April 20, 2010
In the Book Notes series, authors create and discuss a music playlist that relates in some way to their recently published book.
Katherine Shonk's debut novel Happy Now? is a deeply emotional and surprisingly comic told story of love and grief. The book showcases the estimable storytelling skills Shonk first exhibited in her short story collection The Red Passport, and her prose mesmerizes in the longer form.
The Chicago Sun-Times wrote of the book:
"On the surface, such a story might seem like fodder for a Lifetime television network drama or a women’s magazine story. But Shonk (the sort of writer Saul Bellow might have dubbed "a first-class noticer") makes gold of it — invariably stripping away sentimentality and replacing it with the mix of caustic intelligence and biting wit of someone who feels things deeply but never loses the ability to step back a bit and see the dysfunctional theater of it all."
Claire, the main character of my novel, met her husband, Jay, when he was looking for a record store that, by chance, she used to frequent as a kid. Jay was a music guy, known for making mix tapes and tracking down obscure records. Less than two years into their marriage, he kills himself—on Valentine's Day, no less, shocking Claire and everyone around her. The novel follows Claire as she attempts to make sense of her husband's death and her new, unwanted life as a widow.
I don't say much in the novel about Claire's own history with music. She is an artist, and I imagine that she prefers to work in silence, just as I usually do when I write, to aid concentration. But I think that, as is the case for me, a rare song sometimes leads Claire deep into the piece she's working on. And, also like me (it's uncanny how much we have in common!), I imagine she favors catchy, poppy songs with deep, dark lyrics.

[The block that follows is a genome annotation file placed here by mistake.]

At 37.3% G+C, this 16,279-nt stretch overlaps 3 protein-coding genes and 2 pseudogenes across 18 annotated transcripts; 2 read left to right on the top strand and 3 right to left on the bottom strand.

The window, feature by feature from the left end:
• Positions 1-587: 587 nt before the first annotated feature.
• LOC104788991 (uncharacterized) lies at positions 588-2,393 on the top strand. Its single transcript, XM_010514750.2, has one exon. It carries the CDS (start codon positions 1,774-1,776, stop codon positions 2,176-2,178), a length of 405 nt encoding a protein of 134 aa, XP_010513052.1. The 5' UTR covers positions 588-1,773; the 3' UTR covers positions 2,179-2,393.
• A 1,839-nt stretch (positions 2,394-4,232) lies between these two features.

"Are You Happy Now?" by Richard Shindell
This is a hilarious, bitter song by a great singer-songwriter about a guy whose girlfriend moves out on Halloween. ("Though I know it's hard to tell / I hope that what's-his-name treats you well / I still maintain that he's a bum / But it's your money, have some fun.") I ended up cribbing a shorter version of the title for my novel. On some subconscious level, I may have borrowed the holiday-gone-terribly-awry theme as well.
"You Give a Little Love" from the Bugsy Malone soundtrack
When Claire and Jay first meet by chance at a cafe, she tells him about the defunct record store he's looking for and mentions that she bought her first record there, the Bugsy Malone soundtrack. It just so happens that's the first record I ever bought with my own money as well, back in the mid-70s. It cost $5.
In case you missed it, Bugsy Malone was a very odd musical starring Jodie Foster, Scott Baio, and other tweens of the day as 1920s gangsters. I loved it, though in retrospect, my favorite song on the album was a little monotonous. ("You give a little love and it all comes back to you . . . na na na na na na na . . . .you know you're gonna be remembered for the things that you say and do . . . na na na na na na na . . . ")
"A Fond Farewell," by Elliott Smith
In an earlier draft of the novel, Jay was an Elliott Smith fan, but that seemed a little too obvious. Still, I imagine he listened to Smith often. This song would resonate for Claire as well, stranded in circumstances that bewilder and embarrass her: "This is not my life / It's just a fond farewell to a friend / It's not what I'm like / It's just a fond farewell to a friend."